London is one of the most historic cities in the UK, harnessing nearly 2000 years of history and a wealth of culture. With 30 million tourists visiting the city each year, it’s no surprise that Paddington Hotel special offers are snatched up so quickly!
With large tourist populations comes the need for attractions and activities that will elevate the experience for London holidaymakers. From seasonal markets and fairs to museums and tours of historic London districts, one popular pastime that projects a certain, tourist-friendly image of London is the concept of afternoon tea. In fact, afternoon tea deals at hotels and well-known cafes attract not only visitors to the city and guests of our spa near Paddington, but locals too.
There’s something unique about afternoon tea in London, and this blog will explore why it has become such a popular activity for both overseas holidaymakers and locals as well.
What Is Afternoon Tea?
Afternoon tea is a quintessentially British tradition, although the staple ingredients of it are imported from overseas. Countries such as China, India and Sri Lanka lend their herbs and flavours to the wealth of afternoon tea drinks that don’t mask, but accommodate the flavours of the snacks that are served with the beverage. Snacks have a more English air to them, baked products like scones and Victoria sponge cake and finger sandwiches being a quintessentially British addition to the afternoon tradition.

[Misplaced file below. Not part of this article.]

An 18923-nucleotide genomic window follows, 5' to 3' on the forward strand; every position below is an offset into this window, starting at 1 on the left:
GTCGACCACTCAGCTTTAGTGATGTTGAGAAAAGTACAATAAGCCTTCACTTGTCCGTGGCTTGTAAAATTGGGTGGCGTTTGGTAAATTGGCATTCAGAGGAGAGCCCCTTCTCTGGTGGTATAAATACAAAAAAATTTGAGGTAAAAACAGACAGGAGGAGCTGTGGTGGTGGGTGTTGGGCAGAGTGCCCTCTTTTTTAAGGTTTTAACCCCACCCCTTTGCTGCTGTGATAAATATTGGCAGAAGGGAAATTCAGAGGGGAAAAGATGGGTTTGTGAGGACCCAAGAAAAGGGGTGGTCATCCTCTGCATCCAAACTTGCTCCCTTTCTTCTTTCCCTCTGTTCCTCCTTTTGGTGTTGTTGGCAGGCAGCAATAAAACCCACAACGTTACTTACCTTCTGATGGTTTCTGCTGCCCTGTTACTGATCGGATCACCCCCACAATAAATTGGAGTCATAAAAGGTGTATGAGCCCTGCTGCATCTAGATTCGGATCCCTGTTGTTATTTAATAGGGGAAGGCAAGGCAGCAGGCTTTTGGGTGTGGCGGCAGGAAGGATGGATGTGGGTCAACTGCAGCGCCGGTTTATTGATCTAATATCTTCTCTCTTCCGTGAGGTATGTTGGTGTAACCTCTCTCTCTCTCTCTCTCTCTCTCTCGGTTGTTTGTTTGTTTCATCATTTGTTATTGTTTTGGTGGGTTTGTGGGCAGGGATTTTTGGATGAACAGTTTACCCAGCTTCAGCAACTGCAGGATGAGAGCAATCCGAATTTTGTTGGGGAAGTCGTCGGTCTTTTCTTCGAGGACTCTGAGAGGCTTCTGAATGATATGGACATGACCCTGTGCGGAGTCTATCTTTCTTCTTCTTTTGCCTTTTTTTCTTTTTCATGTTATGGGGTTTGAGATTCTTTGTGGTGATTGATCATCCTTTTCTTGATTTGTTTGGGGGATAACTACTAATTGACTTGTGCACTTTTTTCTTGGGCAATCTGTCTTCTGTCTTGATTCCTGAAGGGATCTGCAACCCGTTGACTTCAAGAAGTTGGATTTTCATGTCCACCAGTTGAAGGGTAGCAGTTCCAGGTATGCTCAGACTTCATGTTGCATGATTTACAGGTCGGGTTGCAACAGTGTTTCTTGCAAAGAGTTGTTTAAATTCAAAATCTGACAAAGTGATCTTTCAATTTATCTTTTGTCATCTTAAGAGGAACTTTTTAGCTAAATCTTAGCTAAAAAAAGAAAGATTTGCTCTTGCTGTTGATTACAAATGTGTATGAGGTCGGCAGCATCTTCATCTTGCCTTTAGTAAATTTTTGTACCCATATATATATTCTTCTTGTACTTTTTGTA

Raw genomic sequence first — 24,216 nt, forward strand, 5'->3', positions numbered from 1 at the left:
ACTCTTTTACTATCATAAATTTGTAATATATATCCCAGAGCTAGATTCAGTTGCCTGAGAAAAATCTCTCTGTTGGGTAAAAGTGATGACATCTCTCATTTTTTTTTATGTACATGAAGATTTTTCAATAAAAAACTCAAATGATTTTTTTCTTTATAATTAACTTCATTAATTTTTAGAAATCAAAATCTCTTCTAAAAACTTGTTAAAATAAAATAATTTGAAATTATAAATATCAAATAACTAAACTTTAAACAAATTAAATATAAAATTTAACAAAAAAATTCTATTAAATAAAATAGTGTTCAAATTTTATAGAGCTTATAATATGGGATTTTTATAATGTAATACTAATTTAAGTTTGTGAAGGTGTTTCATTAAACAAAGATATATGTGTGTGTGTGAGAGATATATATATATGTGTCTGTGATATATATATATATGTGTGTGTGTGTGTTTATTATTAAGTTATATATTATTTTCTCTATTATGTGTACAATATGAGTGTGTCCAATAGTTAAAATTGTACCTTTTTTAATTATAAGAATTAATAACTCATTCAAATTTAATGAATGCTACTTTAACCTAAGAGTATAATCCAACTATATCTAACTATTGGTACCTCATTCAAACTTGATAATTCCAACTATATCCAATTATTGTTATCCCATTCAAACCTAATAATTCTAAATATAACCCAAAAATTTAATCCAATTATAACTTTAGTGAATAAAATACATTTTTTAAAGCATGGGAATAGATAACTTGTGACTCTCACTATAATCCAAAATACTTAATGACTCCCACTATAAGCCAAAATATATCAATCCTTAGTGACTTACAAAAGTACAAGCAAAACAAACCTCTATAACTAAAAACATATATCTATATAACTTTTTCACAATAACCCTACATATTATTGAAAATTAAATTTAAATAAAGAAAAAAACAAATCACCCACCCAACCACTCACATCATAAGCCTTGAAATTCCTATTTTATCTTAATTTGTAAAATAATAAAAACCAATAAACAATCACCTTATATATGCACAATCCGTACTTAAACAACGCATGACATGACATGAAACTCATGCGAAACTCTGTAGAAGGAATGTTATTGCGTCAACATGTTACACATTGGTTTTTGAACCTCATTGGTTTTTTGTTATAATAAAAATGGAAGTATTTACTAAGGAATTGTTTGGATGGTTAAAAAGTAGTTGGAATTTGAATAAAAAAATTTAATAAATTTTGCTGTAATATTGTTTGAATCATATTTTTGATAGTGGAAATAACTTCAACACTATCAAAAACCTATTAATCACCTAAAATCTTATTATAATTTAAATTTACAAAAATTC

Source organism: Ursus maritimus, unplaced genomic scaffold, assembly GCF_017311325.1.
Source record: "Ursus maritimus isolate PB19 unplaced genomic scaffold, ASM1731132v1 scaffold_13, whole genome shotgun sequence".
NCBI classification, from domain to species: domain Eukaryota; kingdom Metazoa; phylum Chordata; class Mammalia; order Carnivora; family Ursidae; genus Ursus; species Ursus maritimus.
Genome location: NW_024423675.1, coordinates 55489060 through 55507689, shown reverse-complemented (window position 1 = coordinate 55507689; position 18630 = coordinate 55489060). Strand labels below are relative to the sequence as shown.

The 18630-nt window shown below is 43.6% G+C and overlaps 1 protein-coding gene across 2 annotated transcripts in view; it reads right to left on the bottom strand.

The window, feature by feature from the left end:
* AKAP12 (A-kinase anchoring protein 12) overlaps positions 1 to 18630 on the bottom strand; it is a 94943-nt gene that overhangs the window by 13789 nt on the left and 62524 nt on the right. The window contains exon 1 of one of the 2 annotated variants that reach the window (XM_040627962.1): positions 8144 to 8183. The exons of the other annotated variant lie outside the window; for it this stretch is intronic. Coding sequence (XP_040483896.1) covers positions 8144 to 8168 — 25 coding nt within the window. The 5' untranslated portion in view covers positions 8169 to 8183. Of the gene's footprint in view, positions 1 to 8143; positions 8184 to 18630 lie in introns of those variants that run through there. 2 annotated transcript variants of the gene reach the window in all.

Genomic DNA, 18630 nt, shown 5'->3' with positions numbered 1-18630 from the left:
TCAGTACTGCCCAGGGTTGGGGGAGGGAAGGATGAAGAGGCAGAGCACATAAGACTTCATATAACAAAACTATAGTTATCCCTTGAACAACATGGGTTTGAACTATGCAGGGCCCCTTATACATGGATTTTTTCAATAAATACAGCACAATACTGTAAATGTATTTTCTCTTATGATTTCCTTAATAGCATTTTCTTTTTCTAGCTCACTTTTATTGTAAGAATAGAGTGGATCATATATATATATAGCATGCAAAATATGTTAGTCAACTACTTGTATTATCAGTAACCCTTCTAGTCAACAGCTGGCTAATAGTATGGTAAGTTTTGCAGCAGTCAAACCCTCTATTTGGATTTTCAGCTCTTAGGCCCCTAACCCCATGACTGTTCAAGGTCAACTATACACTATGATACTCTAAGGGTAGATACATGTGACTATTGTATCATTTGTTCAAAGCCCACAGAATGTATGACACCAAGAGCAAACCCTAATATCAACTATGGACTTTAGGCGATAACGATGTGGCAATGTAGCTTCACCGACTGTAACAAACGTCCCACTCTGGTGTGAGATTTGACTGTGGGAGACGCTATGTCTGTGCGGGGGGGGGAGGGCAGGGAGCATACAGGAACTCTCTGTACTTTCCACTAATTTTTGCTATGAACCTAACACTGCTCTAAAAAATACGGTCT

The Very English History Of Afternoon Tea
So where did afternoon tea originate from? Back in the early 19th century, a rise in the consumption of tea paired with a habit of only having two meals a day – breakfast and dinner – meant that in the late afternoon, energy was lacking among all parts of society. Much like the Spanish “siesta”, afternoon tea was developed as a way to re energise yourself.
This habit was at first reserved only for the upper classes, allegedly instigated by the 7th Duchess of Bedford who would have a snack and a cup of tea as a mode of socialising with her friends and courtiers. Soon, the trend hit London and many were jumping on the afternoon tea bandwagon, thus leading to the many offers in the modern day at the Chilworth London Paddington.
Traditionally speaking, there were two types of afternoon tea – low and high. Low tea was favoured by the upper classes who would serve drinks and food before a walk around Hyde Park at around 4pm, all served on a low lying table. A heavier tea for the middle and lower classes would be served around 5 or 6 pm as a substitute for a late dinner. This was served on the higher hanging dinner table, hence the name “high” tea.
What To Expect From Afternoon Tea
In modern London, you can find afternoon tea served at many hotels. The Chilworth’s afternoon tea London Paddington reflects the 19th century sensibilities in its elegance and comfort, also being situated close to Hyde Park where aristocrats would take a walk after their tea was served. Modern afternoon tea usually consists of a choice of cakes or scones as well as a selection of teas to try, including various fruit flavoured beverages and herbal teas. The choice is yours!